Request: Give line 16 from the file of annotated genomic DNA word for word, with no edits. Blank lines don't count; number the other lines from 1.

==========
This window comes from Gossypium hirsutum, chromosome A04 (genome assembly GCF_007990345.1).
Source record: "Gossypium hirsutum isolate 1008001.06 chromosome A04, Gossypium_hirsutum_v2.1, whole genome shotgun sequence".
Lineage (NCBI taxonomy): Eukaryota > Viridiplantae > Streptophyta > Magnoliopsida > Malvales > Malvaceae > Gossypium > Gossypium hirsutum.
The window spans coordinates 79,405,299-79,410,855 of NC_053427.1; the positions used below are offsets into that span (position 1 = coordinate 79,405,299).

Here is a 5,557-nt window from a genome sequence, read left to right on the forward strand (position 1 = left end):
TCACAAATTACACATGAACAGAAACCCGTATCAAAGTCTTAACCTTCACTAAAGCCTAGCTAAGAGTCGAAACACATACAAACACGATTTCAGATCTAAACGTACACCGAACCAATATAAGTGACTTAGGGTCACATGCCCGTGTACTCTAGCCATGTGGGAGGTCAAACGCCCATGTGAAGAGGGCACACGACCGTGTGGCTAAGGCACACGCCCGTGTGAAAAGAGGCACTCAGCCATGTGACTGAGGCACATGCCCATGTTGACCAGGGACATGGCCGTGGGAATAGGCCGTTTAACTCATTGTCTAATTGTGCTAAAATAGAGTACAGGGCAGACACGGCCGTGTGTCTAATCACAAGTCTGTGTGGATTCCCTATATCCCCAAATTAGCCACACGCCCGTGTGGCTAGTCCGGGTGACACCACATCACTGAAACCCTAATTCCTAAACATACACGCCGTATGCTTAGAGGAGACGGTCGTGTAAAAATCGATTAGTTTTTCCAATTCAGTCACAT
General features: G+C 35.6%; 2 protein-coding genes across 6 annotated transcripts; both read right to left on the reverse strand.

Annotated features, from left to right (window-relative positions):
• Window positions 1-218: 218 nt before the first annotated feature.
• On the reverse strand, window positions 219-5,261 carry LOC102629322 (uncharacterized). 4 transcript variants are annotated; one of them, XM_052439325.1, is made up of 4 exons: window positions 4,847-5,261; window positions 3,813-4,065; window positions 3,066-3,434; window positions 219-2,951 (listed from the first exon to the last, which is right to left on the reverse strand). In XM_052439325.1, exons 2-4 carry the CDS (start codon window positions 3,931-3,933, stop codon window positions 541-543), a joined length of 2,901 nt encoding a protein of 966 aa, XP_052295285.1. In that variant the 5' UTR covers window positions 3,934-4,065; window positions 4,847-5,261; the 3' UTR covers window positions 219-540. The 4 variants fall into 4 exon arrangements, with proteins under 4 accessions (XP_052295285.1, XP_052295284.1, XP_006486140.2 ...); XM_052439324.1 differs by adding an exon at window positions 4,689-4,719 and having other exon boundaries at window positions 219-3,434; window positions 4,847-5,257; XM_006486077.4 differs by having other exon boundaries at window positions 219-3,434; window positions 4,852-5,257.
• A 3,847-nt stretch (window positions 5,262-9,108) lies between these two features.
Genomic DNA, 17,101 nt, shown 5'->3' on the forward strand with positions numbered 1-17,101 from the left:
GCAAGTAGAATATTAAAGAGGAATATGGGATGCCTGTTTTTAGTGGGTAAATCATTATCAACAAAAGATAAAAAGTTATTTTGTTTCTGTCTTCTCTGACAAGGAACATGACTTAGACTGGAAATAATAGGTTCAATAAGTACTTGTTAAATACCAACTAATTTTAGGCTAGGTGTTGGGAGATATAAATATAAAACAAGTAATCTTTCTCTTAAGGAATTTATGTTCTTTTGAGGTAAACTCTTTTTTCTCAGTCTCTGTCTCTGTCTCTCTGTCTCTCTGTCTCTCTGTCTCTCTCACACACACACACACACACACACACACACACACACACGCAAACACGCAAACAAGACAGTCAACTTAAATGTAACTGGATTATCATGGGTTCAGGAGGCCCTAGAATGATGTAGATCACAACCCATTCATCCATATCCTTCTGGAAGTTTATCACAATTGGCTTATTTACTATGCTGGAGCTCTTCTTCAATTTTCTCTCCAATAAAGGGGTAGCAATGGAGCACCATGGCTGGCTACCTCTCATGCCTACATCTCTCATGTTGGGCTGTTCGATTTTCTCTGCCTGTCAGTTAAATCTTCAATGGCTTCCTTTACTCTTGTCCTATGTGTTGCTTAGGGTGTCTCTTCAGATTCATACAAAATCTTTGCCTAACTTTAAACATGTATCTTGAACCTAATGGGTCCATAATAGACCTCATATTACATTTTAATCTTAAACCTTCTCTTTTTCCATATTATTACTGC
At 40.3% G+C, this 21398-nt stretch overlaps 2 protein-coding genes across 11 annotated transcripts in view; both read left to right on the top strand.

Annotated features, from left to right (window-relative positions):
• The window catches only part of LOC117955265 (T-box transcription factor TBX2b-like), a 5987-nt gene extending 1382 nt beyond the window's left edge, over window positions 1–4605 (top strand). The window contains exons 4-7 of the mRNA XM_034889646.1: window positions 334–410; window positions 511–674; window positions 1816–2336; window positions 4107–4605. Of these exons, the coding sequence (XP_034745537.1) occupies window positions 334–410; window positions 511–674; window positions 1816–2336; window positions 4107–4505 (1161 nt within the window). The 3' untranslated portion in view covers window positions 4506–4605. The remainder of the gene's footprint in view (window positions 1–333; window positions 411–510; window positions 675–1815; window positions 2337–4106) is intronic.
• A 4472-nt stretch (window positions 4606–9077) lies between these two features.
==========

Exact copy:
• The window catches only part of LOC117955265 (T-box transcription factor TBX2b-like), a 5987-nt gene extending 1382 nt beyond the window's left edge, over window positions 1–4605 (top strand). The window contains exons 4-7 of the mRNA XM_034889646.1: window positions 334–410; window positions 511–674; window positions 1816–2336; window positions 4107–4605. Of these exons, the coding sequence (XP_034745537.1) occupies window positions 334–410; window positions 511–674; window positions 1816–2336; window positions 4107–4505 (1161 nt within the window). The 3' untranslated portion in view covers window positions 4506–4605. The remainder of the gene's footprint in view (window positions 1–333; window positions 411–510; window positions 675–1815; window positions 2337–4106) is intronic.